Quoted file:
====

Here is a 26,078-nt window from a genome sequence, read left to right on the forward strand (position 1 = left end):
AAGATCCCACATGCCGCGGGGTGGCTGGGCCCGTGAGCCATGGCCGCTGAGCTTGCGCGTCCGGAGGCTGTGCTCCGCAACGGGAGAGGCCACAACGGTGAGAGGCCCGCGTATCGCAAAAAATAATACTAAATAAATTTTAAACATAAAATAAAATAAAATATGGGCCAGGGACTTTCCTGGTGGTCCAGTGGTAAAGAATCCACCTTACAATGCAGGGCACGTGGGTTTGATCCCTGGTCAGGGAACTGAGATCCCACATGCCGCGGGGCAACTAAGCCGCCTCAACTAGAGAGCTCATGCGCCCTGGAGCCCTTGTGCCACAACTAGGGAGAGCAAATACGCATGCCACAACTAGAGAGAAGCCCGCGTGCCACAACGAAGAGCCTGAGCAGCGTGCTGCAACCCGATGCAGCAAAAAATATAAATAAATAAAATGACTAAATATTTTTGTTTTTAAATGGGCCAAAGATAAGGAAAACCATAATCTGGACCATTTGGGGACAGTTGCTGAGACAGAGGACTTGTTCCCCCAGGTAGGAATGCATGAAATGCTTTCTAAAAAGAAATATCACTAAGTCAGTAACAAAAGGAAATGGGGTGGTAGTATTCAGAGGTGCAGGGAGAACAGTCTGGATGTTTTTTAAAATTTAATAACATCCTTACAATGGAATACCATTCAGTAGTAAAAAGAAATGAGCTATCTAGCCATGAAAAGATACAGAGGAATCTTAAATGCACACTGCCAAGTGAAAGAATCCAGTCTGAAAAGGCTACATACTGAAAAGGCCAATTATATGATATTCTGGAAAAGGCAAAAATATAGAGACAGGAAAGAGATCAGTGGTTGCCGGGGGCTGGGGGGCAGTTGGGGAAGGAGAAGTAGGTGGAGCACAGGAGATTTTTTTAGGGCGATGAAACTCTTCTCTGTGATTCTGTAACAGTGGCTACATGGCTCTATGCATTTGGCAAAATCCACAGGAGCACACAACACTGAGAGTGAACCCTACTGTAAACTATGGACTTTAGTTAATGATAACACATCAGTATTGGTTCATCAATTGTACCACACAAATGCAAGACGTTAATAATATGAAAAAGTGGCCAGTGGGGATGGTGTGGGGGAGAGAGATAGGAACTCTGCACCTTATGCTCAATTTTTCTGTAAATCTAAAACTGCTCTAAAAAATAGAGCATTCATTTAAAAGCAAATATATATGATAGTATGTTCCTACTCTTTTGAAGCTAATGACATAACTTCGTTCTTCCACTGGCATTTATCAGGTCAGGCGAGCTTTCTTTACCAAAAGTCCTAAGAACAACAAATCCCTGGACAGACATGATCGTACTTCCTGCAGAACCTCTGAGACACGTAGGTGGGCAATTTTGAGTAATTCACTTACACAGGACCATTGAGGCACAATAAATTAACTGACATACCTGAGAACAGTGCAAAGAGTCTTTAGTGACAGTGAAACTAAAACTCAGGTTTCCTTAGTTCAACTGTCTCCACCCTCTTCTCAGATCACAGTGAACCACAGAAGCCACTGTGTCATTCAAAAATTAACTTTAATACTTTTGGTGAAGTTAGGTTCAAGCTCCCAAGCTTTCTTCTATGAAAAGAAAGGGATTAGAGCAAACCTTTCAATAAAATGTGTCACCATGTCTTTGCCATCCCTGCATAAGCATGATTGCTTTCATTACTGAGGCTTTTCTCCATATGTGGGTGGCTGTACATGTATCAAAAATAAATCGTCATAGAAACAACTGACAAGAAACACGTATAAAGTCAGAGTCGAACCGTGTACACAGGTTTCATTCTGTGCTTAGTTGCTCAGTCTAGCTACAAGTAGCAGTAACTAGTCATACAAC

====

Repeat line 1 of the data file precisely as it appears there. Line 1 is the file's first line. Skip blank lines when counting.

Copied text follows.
Here is a 26,078-nt window from a genome sequence, read left to right on the forward strand (position 1 = left end):